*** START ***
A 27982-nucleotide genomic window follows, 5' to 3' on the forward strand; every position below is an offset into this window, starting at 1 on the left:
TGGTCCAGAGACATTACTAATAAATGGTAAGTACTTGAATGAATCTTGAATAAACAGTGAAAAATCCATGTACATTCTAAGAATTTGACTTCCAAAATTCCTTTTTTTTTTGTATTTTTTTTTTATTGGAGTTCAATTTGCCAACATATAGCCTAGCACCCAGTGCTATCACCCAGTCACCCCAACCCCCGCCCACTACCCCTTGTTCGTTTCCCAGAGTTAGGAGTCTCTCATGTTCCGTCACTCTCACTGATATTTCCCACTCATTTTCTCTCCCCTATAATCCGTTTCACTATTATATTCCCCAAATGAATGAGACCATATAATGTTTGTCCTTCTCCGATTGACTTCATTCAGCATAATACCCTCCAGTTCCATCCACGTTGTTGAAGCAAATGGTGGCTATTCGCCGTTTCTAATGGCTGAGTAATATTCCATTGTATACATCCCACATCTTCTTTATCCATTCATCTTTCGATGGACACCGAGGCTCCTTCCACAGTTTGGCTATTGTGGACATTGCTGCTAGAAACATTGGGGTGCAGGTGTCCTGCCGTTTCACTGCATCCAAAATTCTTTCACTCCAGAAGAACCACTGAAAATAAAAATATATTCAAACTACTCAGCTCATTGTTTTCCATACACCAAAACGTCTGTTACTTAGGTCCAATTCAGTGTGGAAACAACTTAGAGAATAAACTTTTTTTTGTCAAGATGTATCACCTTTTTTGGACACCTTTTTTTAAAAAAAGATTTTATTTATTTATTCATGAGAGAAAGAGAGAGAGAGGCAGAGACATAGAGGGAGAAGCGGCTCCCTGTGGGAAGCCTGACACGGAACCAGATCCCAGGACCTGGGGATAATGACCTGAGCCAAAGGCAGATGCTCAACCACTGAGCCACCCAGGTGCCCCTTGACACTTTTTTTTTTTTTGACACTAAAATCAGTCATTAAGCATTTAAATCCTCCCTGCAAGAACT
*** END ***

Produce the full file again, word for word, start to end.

A 27982-nucleotide genomic window follows, 5' to 3' on the forward strand; every position below is an offset into this window, starting at 1 on the left:
TGGTCCAGAGACATTACTAATAAATGGTAAGTACTTGAATGAATCTTGAATAAACAGTGAAAAATCCATGTACATTCTAAGAATTTGACTTCCAAAATTCCTTTTTTTTTTGTATTTTTTTTTTATTGGAGTTCAATTTGCCAACATATAGCCTAGCACCCAGTGCTATCACCCAGTCACCCCAACCCCCGCCCACTACCCCTTGTTCGTTTCCCAGAGTTAGGAGTCTCTCATGTTCCGTCACTCTCACTGATATTTCCCACTCATTTTCTCTCCCCTATAATCCGTTTCACTATTATATTCCCCAAATGAATGAGACCATATAATGTTTGTCCTTCTCCGATTGACTTCATTCAGCATAATACCCTCCAGTTCCATCCACGTTGTTGAAGCAAATGGTGGCTATTCGCCGTTTCTAATGGCTGAGTAATATTCCATTGTATACATCCCACATCTTCTTTATCCATTCATCTTTCGATGGACACCGAGGCTCCTTCCACAGTTTGGCTATTGTGGACATTGCTGCTAGAAACATTGGGGTGCAGGTGTCCTGCCGTTTCACTGCATCCAAAATTCTTTCACTCCAGAAGAACCACTGAAAATAAAAATATATTCAAACTACTCAGCTCATTGTTTTCCATACACCAAAACGTCTGTTACTTAGGTCCAATTCAGTGTGGAAACAACTTAGAGAATAAACTTTTTTTTGTCAAGATGTATCACCTTTTTTGGACACCTTTTTTTAAAAAAAGATTTTATTTATTTATTCATGAGAGAAAGAGAGAGAGAGGCAGAGACATAGAGGGAGAAGCGGCTCCCTGTGGGAAGCCTGACACGGAACCAGATCCCAGGACCTGGGGATAATGACCTGAGCCAAAGGCAGATGCTCAACCACTGAGCCACCCAGGTGCCCCTTGACACTTTTTTTTTTTTTGACACTAAAATCAGTCATTAAGCATTTAAATCCTCCCTGCAAGAACT